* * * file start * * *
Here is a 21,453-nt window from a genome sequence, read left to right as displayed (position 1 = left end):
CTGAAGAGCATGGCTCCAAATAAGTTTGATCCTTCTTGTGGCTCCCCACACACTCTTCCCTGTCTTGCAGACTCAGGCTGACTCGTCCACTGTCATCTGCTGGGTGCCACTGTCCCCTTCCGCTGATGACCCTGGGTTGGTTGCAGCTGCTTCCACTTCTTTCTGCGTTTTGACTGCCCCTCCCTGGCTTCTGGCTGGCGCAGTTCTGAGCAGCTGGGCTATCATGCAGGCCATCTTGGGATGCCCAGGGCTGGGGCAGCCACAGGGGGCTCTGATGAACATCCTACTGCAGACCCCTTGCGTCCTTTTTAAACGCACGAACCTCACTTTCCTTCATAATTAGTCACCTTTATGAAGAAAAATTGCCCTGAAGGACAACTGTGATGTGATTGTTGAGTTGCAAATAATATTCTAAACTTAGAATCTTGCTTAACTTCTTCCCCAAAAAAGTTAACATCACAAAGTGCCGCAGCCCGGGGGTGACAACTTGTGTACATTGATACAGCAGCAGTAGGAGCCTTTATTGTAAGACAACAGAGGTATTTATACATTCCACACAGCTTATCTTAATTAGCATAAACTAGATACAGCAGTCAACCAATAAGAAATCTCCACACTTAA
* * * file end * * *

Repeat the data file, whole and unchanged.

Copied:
Here is a 21,453-nt window from a genome sequence, read left to right as displayed (position 1 = left end):
CTGAAGAGCATGGCTCCAAATAAGTTTGATCCTTCTTGTGGCTCCCCACACACTCTTCCCTGTCTTGCAGACTCAGGCTGACTCGTCCACTGTCATCTGCTGGGTGCCACTGTCCCCTTCCGCTGATGACCCTGGGTTGGTTGCAGCTGCTTCCACTTCTTTCTGCGTTTTGACTGCCCCTCCCTGGCTTCTGGCTGGCGCAGTTCTGAGCAGCTGGGCTATCATGCAGGCCATCTTGGGATGCCCAGGGCTGGGGCAGCCACAGGGGGCTCTGATGAACATCCTACTGCAGACCCCTTGCGTCCTTTTTAAACGCACGAACCTCACTTTCCTTCATAATTAGTCACCTTTATGAAGAAAAATTGCCCTGAAGGACAACTGTGATGTGATTGTTGAGTTGCAAATAATATTCTAAACTTAGAATCTTGCTTAACTTCTTCCCCAAAAAAGTTAACATCACAAAGTGCCGCAGCCCGGGGGTGACAACTTGTGTACATTGATACAGCAGCAGTAGGAGCCTTTATTGTAAGACAACAGAGGTATTTATACATTCCACACAGCTTATCTTAATTAGCATAAACTAGATACAGCAGTCAACCAATAAGAAATCTCCACACTTAA